My own memory of Where the Streets Have No Name dates very specifically back to August 1997, of an early morning bus ride from the Greek resort town of Kavala to Istanbul, Turkey. The sun was rising as we entered the city limits of what was once known as Constantinople, a golden orb lighting up a skyline of square concrete dwellings, tangled electricity wires, TV antennas and satellite dishes, with muezzin-filled minarets rising above them all.
I could not hear their call to prayer.
My ears were already filled with words and music of a different kind:
I want to run, I want to hide
I wanna tear down the walls that hold me inside
I wanna reach out and touch the flame
Where the streets have no name, ha, ha, ha
I wanna feel sunlight on my face
I see that dust cloud disappear without a trace
I wanna take shelter from the poison rain
Where the streets have no name…
I’d already run about as far as I could from where I’d grown up, in the affluent northern suburbs of Sydney, all the way to the other side of the world. And I could already feel the sunlight on my face, as it began lighting up a city where I could literally stand with one foot in Europe and the other in Asia. A place which felt steeped in history and religion and conflict and renewal and mystery.
Searching for a picture that might capture that specific sunrise on the outskirts of Istanbul I stumble across one, on the page of another blogger who made the reverse journey — from Istanbul to Kavala — in 2014. More than fifteen years later, it seems the road has not changed so much, and their impressions of it were very similar to my own.
Those travellers also witnessed the many and various indications of deprivation and poverty. They saw what they described as the bleakness of the peripheries but, unlike me, they had not seen them tinged with golden light, accompanied by the crescendo that is Where the Streets Have No Name, by the music of U2.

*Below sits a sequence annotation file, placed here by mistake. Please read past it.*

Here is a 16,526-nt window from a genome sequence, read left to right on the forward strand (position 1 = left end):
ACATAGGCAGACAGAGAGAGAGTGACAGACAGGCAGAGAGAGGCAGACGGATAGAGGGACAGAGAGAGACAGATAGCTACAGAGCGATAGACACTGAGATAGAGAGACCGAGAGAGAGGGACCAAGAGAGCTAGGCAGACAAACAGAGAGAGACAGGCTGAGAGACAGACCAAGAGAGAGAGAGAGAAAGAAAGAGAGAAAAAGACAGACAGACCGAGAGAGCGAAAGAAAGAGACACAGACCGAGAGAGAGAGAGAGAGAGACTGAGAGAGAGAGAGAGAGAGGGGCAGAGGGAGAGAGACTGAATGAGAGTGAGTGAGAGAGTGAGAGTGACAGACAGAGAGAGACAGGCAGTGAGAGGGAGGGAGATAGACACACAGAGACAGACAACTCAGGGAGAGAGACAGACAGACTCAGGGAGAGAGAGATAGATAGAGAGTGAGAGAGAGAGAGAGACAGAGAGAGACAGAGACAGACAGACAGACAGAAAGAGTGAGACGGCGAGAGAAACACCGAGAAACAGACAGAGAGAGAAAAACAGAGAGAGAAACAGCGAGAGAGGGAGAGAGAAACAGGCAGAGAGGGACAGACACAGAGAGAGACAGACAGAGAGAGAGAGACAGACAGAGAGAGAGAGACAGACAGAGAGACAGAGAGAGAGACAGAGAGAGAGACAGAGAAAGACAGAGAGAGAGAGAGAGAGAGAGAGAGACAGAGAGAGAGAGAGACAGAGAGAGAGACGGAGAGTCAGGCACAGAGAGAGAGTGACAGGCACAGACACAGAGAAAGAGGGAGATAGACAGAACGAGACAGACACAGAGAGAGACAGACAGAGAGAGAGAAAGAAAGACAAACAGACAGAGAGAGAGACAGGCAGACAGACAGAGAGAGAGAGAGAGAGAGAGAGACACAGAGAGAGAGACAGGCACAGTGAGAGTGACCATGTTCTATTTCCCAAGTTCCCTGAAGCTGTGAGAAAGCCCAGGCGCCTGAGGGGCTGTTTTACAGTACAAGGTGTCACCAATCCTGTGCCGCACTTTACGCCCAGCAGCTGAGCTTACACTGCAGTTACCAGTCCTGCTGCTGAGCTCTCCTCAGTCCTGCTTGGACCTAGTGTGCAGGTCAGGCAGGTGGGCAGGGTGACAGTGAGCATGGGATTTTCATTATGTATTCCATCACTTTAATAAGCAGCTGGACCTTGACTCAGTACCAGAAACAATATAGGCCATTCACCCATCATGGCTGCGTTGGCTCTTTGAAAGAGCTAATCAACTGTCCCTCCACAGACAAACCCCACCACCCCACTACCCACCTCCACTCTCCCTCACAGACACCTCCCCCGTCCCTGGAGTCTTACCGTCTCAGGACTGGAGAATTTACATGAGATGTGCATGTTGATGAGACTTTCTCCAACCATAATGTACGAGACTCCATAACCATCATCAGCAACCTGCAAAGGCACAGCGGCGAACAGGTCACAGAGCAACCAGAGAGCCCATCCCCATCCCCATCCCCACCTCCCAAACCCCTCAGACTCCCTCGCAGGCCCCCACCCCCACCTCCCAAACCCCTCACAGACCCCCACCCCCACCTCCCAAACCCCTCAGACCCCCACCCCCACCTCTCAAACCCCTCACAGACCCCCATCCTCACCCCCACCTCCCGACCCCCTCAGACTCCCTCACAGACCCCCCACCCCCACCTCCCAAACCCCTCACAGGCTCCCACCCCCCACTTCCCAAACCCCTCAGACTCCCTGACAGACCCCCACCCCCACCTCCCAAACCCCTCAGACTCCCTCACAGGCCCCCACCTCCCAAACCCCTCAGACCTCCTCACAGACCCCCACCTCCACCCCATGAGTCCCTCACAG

I will be forever grateful that in the year I was born, Larry Mullen Jr stuck a notice on the wall at Mount Temple Comprehensive in Dublin. He was the drummer seeking musicians who have now been his band mates for over forty-five years, providing the music I have been playing all my life. I will always smile at Bono’s bluster, get caught up in the rock solid rhythms of Adam Clayton’s bass, and lose myself entirely in The Edge’s hypnotic guitar sounds and sparkling harmonics, all while knowing deep down it’s the drummer who is not just the foundation, but the true rock star in this band.
Larry Mullen Jr always has been — and always will be — perfectly, completely, and impossibly cool.
As I write this, Marvel Girl has U2’s Song for Someone from the Songs of Innocence album playing on repeat downstairs.
She says it’s her new favourite song.
I am filled with quiet pride, knowing I have raised a child who is not afraid to find something new (to her) and stake a claim to it.
If there is a light
You can’t always see
And there is a world
We can’t always be
If there is a dark
Now we shouldn’t doubt
And there is a light
Don’t let it go out
And this is a song
A song for someone
This is a song
A song for someone